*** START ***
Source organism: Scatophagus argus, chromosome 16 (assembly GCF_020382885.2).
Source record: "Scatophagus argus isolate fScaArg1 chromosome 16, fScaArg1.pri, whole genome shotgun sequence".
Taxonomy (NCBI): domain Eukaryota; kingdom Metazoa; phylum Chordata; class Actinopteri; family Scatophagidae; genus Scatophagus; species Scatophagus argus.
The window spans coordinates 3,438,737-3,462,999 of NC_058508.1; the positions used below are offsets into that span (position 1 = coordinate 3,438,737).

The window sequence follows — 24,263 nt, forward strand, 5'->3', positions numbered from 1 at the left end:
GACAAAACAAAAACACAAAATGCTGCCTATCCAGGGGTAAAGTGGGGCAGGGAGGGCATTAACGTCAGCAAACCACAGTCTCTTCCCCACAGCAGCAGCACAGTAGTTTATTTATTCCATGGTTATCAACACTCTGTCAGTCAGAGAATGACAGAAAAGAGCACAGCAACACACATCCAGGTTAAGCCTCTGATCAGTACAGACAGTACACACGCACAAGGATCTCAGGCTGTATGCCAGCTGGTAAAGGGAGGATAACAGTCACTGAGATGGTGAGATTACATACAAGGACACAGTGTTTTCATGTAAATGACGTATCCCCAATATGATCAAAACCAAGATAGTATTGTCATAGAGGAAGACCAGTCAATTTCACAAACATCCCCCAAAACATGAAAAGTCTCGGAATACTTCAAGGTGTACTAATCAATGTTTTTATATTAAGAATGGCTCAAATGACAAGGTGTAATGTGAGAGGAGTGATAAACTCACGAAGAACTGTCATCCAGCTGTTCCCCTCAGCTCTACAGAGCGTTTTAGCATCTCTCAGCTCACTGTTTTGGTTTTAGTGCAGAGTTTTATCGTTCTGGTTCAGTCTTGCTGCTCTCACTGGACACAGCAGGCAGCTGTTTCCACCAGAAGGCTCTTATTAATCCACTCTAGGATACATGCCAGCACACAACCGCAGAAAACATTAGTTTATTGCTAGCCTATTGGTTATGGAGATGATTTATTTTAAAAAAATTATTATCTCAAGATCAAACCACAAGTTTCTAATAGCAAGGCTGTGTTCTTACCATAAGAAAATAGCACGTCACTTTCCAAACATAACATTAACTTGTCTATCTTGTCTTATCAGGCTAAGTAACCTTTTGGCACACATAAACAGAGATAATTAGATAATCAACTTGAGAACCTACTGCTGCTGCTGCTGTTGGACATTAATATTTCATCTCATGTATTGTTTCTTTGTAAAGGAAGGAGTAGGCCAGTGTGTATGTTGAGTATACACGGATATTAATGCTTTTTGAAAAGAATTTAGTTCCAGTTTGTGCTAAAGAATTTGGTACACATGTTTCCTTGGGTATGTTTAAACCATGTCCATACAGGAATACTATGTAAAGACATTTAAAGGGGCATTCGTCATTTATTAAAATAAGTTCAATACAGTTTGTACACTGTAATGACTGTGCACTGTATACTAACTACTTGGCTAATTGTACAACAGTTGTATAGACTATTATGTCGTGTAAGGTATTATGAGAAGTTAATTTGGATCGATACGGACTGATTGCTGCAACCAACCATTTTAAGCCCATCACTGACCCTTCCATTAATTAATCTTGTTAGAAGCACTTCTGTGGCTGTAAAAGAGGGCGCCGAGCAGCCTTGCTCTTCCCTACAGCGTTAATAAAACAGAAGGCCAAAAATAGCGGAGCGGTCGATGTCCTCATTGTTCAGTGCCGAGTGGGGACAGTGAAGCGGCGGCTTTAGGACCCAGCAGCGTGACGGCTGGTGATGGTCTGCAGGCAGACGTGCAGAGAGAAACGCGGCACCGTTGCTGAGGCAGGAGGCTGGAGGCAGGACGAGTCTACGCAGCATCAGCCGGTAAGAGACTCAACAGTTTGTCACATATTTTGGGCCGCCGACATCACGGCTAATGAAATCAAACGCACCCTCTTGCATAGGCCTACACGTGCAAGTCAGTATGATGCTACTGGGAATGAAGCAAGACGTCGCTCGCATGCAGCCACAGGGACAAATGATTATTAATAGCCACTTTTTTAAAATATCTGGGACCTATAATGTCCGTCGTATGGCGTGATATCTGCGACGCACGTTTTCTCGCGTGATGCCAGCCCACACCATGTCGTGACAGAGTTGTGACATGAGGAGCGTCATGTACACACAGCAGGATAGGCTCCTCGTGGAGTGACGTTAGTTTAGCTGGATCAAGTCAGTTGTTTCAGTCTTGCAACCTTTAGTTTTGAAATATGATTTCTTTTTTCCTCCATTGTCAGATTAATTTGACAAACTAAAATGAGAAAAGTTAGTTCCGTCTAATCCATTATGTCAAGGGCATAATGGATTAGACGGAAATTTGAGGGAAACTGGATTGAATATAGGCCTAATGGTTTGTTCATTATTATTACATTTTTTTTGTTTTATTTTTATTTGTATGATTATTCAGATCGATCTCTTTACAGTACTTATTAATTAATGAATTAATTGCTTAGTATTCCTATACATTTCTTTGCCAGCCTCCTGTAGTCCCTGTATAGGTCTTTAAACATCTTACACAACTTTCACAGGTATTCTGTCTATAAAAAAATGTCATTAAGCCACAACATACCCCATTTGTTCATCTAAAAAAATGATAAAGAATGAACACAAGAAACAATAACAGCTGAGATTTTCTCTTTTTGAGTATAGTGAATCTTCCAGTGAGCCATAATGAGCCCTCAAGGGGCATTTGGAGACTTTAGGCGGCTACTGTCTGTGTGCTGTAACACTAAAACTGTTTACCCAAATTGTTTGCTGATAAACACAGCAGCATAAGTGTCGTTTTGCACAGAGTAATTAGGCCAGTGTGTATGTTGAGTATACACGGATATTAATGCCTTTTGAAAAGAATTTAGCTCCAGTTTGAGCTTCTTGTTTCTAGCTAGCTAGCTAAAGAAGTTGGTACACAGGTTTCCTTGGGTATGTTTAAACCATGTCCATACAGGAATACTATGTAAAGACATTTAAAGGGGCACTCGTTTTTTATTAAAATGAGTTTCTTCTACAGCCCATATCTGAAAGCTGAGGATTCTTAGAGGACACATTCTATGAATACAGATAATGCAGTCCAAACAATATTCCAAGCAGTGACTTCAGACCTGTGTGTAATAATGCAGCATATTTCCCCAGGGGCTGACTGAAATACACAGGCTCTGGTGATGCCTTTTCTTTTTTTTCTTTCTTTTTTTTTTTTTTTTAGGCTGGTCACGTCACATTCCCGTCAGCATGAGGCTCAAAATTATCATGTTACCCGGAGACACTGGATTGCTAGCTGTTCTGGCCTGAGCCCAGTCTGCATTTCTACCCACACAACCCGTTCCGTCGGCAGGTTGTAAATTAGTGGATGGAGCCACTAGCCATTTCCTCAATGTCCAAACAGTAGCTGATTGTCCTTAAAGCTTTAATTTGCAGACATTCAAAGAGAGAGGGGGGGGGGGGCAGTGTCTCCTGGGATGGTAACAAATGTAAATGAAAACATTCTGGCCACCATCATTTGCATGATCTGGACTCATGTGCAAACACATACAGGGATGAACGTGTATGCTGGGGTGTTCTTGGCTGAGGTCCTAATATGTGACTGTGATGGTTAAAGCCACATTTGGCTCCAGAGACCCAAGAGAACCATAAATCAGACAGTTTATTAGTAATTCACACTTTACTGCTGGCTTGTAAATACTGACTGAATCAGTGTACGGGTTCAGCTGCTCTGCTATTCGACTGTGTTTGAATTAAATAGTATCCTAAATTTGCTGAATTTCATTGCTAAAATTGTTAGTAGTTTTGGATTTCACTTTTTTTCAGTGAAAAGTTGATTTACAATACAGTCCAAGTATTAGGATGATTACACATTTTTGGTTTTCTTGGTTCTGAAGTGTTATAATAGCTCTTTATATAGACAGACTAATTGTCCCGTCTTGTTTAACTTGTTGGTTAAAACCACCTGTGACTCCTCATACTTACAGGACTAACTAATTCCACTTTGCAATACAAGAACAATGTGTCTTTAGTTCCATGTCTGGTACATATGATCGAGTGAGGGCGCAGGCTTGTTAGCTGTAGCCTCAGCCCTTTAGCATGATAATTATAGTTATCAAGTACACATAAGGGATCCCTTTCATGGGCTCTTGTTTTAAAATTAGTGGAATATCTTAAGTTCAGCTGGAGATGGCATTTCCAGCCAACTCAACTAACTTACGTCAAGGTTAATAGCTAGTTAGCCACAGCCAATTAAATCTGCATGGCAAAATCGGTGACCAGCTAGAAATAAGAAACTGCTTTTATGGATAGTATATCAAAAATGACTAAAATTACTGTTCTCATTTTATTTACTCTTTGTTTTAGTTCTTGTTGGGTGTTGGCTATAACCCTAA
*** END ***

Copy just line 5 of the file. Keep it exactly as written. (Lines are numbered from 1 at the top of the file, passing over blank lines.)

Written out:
The window sequence follows — 24,263 nt, forward strand, 5'->3', positions numbered from 1 at the left end: